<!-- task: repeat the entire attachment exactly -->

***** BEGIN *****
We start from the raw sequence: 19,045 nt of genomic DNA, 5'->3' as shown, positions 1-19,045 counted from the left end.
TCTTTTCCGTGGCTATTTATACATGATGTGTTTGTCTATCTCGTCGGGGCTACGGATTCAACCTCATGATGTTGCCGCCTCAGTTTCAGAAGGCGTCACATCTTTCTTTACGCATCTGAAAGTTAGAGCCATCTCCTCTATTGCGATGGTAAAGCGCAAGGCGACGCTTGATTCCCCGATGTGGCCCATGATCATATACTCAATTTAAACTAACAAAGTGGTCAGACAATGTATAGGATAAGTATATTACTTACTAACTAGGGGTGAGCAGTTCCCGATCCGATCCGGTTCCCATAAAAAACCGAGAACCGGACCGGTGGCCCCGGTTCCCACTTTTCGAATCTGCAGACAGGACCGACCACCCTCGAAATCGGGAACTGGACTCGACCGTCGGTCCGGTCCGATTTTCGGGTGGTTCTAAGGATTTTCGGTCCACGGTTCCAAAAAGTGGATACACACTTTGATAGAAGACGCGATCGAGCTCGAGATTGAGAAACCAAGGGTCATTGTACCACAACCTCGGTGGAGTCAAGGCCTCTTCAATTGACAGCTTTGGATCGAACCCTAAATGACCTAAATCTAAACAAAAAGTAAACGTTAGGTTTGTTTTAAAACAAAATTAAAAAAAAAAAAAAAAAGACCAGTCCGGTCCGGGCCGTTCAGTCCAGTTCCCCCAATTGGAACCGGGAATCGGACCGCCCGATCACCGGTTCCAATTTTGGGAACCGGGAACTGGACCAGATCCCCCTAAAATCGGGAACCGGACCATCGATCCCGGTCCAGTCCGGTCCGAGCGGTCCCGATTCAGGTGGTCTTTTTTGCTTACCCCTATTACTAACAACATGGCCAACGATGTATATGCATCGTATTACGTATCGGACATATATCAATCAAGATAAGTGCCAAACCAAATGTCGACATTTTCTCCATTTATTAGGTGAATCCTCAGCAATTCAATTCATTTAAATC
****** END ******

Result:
We start from the raw sequence: 19,045 nt of genomic DNA, 5'->3' as shown, positions 1-19,045 counted from the left end.
TCTTTTCCGTGGCTATTTATACATGATGTGTTTGTCTATCTCGTCGGGGCTACGGATTCAACCTCATGATGTTGCCGCCTCAGTTTCAGAAGGCGTCACATCTTTCTTTACGCATCTGAAAGTTAGAGCCATCTCCTCTATTGCGATGGTAAAGCGCAAGGCGACGCTTGATTCCCCGATGTGGCCCATGATCATATACTCAATTTAAACTAACAAAGTGGTCAGACAATGTATAGGATAAGTATATTACTTACTAACTAGGGGTGAGCAGTTCCCGATCCGATCCGGTTCCCATAAAAAACCGAGAACCGGACCGGTGGCCCCGGTTCCCACTTTTCGAATCTGCAGACAGGACCGACCACCCTCGAAATCGGGAACTGGACTCGACCGTCGGTCCGGTCCGATTTTCGGGTGGTTCTAAGGATTTTCGGTCCACGGTTCCAAAAAGTGGATACACACTTTGATAGAAGACGCGATCGAGCTCGAGATTGAGAAACCAAGGGTCATTGTACCACAACCTCGGTGGAGTCAAGGCCTCTTCAATTGACAGCTTTGGATCGAACCCTAAATGACCTAAATCTAAACAAAAAGTAAACGTTAGGTTTGTTTTAAAACAAAATTAAAAAAAAAAAAAAAAAGACCAGTCCGGTCCGGGCCGTTCAGTCCAGTTCCCCCAATTGGAACCGGGAATCGGACCGCCCGATCACCGGTTCCAATTTTGGGAACCGGGAACTGGACCAGATCCCCCTAAAATCGGGAACCGGACCATCGATCCCGGTCCAGTCCGGTCCGAGCGGTCCCGATTCAGGTGGTCTTTTTTGCTTACCCCTATTACTAACAACATGGCCAACGATGTATATGCATCGTATTACGTATCGGACATATATCAATCAAGATAAGTGCCAAACCAAATGTCGACATTTTCTCCATTTATTAGGTGAATCCTCAGCAATTCAATTCATTTAAATC